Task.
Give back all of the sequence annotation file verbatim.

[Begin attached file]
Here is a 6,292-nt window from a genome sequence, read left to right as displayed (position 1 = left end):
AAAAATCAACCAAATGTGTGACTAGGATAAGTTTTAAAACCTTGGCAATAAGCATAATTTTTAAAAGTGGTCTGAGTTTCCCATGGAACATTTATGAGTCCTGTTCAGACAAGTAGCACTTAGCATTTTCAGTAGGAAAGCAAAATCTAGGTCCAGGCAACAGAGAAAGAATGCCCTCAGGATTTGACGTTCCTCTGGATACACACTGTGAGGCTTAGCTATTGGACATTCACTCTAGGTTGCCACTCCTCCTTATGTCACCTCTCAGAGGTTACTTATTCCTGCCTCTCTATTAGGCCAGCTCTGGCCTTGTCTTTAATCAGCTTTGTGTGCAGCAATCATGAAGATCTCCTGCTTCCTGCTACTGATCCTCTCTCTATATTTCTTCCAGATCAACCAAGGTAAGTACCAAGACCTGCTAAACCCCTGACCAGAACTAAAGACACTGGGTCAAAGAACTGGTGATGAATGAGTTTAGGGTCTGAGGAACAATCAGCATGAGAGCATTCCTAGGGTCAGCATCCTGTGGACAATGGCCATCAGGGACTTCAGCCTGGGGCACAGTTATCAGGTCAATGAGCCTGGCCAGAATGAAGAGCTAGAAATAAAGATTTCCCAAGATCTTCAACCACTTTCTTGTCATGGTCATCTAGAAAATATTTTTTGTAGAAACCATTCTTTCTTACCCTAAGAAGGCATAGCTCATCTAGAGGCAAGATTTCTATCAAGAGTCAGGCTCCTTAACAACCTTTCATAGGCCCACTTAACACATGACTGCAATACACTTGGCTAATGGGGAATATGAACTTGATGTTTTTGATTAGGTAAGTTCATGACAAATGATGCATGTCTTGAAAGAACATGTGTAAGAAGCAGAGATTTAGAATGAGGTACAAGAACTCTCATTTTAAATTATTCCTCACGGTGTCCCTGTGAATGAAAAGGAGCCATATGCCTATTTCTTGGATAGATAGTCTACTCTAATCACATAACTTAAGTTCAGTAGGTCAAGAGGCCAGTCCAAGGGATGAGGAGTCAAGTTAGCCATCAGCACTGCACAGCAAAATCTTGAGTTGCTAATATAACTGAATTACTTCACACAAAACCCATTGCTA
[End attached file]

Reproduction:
Here is a 6,292-nt window from a genome sequence, read left to right as displayed (position 1 = left end):
AAAAATCAACCAAATGTGTGACTAGGATAAGTTTTAAAACCTTGGCAATAAGCATAATTTTTAAAAGTGGTCTGAGTTTCCCATGGAACATTTATGAGTCCTGTTCAGACAAGTAGCACTTAGCATTTTCAGTAGGAAAGCAAAATCTAGGTCCAGGCAACAGAGAAAGAATGCCCTCAGGATTTGACGTTCCTCTGGATACACACTGTGAGGCTTAGCTATTGGACATTCACTCTAGGTTGCCACTCCTCCTTATGTCACCTCTCAGAGGTTACTTATTCCTGCCTCTCTATTAGGCCAGCTCTGGCCTTGTCTTTAATCAGCTTTGTGTGCAGCAATCATGAAGATCTCCTGCTTCCTGCTACTGATCCTCTCTCTATATTTCTTCCAGATCAACCAAGGTAAGTACCAAGACCTGCTAAACCCCTGACCAGAACTAAAGACACTGGGTCAAAGAACTGGTGATGAATGAGTTTAGGGTCTGAGGAACAATCAGCATGAGAGCATTCCTAGGGTCAGCATCCTGTGGACAATGGCCATCAGGGACTTCAGCCTGGGGCACAGTTATCAGGTCAATGAGCCTGGCCAGAATGAAGAGCTAGAAATAAAGATTTCCCAAGATCTTCAACCACTTTCTTGTCATGGTCATCTAGAAAATATTTTTTGTAGAAACCATTCTTTCTTACCCTAAGAAGGCATAGCTCATCTAGAGGCAAGATTTCTATCAAGAGTCAGGCTCCTTAACAACCTTTCATAGGCCCACTTAACACATGACTGCAATACACTTGGCTAATGGGGAATATGAACTTGATGTTTTTGATTAGGTAAGTTCATGACAAATGATGCATGTCTTGAAAGAACATGTGTAAGAAGCAGAGATTTAGAATGAGGTACAAGAACTCTCATTTTAAATTATTCCTCACGGTGTCCCTGTGAATGAAAAGGAGCCATATGCCTATTTCTTGGATAGATAGTCTACTCTAATCACATAACTTAAGTTCAGTAGGTCAAGAGGCCAGTCCAAGGGATGAGGAGTCAAGTTAGCCATCAGCACTGCACAGCAAAATCTTGAGTTGCTAATATAACTGAATTACTTCACACAAAACCCATTGCTA